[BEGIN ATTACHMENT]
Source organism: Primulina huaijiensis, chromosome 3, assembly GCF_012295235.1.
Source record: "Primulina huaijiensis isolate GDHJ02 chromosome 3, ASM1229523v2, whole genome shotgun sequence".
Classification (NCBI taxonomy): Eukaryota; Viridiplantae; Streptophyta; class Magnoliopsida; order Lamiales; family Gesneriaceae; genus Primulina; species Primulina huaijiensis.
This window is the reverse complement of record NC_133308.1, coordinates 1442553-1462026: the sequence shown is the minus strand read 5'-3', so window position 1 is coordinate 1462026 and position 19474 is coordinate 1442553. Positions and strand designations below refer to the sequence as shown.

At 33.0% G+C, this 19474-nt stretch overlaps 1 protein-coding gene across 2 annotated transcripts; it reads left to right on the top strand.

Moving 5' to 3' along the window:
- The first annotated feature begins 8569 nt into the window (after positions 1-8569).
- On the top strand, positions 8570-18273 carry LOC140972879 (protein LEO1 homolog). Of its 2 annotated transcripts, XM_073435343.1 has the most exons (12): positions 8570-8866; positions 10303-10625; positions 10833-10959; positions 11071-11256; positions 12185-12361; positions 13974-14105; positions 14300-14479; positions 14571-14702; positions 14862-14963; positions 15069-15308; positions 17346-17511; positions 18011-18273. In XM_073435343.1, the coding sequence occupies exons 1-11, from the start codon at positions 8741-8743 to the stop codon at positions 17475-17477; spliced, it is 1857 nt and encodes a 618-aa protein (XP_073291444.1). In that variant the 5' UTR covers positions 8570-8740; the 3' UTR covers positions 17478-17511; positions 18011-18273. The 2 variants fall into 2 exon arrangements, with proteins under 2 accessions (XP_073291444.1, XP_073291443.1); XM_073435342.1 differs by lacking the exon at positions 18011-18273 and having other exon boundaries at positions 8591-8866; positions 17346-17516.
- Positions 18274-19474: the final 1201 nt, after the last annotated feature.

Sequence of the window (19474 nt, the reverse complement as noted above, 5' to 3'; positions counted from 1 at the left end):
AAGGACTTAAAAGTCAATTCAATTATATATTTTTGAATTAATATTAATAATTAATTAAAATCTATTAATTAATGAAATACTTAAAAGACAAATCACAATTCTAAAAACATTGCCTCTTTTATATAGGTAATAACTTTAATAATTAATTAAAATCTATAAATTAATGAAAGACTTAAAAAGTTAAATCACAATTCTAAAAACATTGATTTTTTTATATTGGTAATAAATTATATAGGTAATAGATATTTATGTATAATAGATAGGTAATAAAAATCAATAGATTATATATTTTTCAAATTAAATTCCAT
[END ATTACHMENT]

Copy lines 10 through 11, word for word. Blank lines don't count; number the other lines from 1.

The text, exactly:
Sequence of the window (19474 nt, the reverse complement as noted above, 5' to 3'; positions counted from 1 at the left end):
AAGGACTTAAAAGTCAATTCAATTATATATTTTTGAATTAATATTAATAATTAATTAAAATCTATTAATTAATGAAATACTTAAAAGACAAATCACAATTCTAAAAACATTGCCTCTTTTATATAGGTAATAACTTTAATAATTAATTAAAATCTATAAATTAATGAAAGACTTAAAAAGTTAAATCACAATTCTAAAAACATTGATTTTTTTATATTGGTAATAAATTATATAGGTAATAGATATTTATGTATAATAGATAGGTAATAAAAATCAATAGATTATATATTTTTCAAATTAAATTCCAT